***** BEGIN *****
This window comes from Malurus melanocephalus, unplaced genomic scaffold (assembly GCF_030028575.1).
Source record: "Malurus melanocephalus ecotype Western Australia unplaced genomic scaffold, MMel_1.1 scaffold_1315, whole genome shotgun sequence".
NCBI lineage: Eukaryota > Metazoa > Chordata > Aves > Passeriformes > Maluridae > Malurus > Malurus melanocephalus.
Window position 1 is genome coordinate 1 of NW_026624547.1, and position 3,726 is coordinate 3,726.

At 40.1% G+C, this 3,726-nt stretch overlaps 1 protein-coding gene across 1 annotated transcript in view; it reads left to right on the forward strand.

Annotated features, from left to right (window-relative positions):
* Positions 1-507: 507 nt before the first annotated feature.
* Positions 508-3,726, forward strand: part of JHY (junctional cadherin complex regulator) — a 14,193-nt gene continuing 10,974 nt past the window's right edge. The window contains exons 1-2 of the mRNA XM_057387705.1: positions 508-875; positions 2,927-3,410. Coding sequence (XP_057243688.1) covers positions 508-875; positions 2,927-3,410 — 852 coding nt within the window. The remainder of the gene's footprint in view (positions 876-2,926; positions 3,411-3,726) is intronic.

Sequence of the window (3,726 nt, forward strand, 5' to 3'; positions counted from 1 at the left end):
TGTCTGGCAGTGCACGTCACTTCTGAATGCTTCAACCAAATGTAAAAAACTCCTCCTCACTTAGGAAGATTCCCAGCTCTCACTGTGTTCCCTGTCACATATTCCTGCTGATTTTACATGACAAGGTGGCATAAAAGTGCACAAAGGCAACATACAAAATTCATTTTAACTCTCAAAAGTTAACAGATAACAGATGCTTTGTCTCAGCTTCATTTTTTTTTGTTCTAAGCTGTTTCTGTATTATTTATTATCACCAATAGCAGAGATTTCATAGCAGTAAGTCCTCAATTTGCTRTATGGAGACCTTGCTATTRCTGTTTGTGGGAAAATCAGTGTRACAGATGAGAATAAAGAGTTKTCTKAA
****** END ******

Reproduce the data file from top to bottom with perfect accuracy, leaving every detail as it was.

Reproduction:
This window comes from Malurus melanocephalus, unplaced genomic scaffold (assembly GCF_030028575.1).
Source record: "Malurus melanocephalus ecotype Western Australia unplaced genomic scaffold, MMel_1.1 scaffold_1315, whole genome shotgun sequence".
NCBI lineage: Eukaryota > Metazoa > Chordata > Aves > Passeriformes > Maluridae > Malurus > Malurus melanocephalus.
Window position 1 is genome coordinate 1 of NW_026624547.1, and position 3,726 is coordinate 3,726.

At 40.1% G+C, this 3,726-nt stretch overlaps 1 protein-coding gene across 1 annotated transcript in view; it reads left to right on the forward strand.

Annotated features, from left to right (window-relative positions):
* Positions 1-507: 507 nt before the first annotated feature.
* Positions 508-3,726, forward strand: part of JHY (junctional cadherin complex regulator) — a 14,193-nt gene continuing 10,974 nt past the window's right edge. The window contains exons 1-2 of the mRNA XM_057387705.1: positions 508-875; positions 2,927-3,410. Coding sequence (XP_057243688.1) covers positions 508-875; positions 2,927-3,410 — 852 coding nt within the window. The remainder of the gene's footprint in view (positions 876-2,926; positions 3,411-3,726) is intronic.

Sequence of the window (3,726 nt, forward strand, 5' to 3'; positions counted from 1 at the left end):
TGTCTGGCAGTGCACGTCACTTCTGAATGCTTCAACCAAATGTAAAAAACTCCTCCTCACTTAGGAAGATTCCCAGCTCTCACTGTGTTCCCTGTCACATATTCCTGCTGATTTTACATGACAAGGTGGCATAAAAGTGCACAAAGGCAACATACAAAATTCATTTTAACTCTCAAAAGTTAACAGATAACAGATGCTTTGTCTCAGCTTCATTTTTTTTTGTTCTAAGCTGTTTCTGTATTATTTATTATCACCAATAGCAGAGATTTCATAGCAGTAAGTCCTCAATTTGCTRTATGGAGACCTTGCTATTRCTGTTTGTGGGAAAATCAGTGTRACAGATGAGAATAAAGAGTTKTCTKAA